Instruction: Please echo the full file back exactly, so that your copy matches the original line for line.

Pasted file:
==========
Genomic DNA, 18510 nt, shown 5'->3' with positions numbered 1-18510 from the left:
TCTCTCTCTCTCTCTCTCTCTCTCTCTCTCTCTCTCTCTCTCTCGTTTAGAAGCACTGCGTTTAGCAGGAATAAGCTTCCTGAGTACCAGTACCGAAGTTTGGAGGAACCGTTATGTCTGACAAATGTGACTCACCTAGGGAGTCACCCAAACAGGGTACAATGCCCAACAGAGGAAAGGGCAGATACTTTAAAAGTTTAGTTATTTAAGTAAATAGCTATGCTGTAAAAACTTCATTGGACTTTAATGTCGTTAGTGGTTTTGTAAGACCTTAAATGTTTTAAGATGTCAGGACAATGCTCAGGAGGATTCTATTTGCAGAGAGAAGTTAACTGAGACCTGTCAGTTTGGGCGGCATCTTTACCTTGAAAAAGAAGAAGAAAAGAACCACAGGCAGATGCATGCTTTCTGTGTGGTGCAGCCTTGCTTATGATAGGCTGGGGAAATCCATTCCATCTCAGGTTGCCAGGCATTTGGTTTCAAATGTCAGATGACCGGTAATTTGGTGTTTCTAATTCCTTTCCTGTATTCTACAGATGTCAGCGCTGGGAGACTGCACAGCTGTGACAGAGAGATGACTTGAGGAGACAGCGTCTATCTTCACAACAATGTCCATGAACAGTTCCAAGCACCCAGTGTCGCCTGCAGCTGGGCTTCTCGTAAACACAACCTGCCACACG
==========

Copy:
Genomic DNA, 18510 nt, shown 5'->3' with positions numbered 1-18510 from the left:
TCTCTCTCTCTCTCTCTCTCTCTCTCTCTCTCTCTCTCTCTCTCGTTTAGAAGCACTGCGTTTAGCAGGAATAAGCTTCCTGAGTACCAGTACCGAAGTTTGGAGGAACCGTTATGTCTGACAAATGTGACTCACCTAGGGAGTCACCCAAACAGGGTACAATGCCCAACAGAGGAAAGGGCAGATACTTTAAAAGTTTAGTTATTTAAGTAAATAGCTATGCTGTAAAAACTTCATTGGACTTTAATGTCGTTAGTGGTTTTGTAAGACCTTAAATGTTTTAAGATGTCAGGACAATGCTCAGGAGGATTCTATTTGCAGAGAGAAGTTAACTGAGACCTGTCAGTTTGGGCGGCATCTTTACCTTGAAAAAGAAGAAGAAAAGAACCACAGGCAGATGCATGCTTTCTGTGTGGTGCAGCCTTGCTTATGATAGGCTGGGGAAATCCATTCCATCTCAGGTTGCCAGGCATTTGGTTTCAAATGTCAGATGACCGGTAATTTGGTGTTTCTAATTCCTTTCCTGTATTCTACAGATGTCAGCGCTGGGAGACTGCACAGCTGTGACAGAGAGATGACTTGAGGAGACAGCGTCTATCTTCACAACAATGTCCATGAACAGTTCCAAGCACCCAGTGTCGCCTGCAGCTGGGCTTCTCGTAAACACAACCTGCCACACG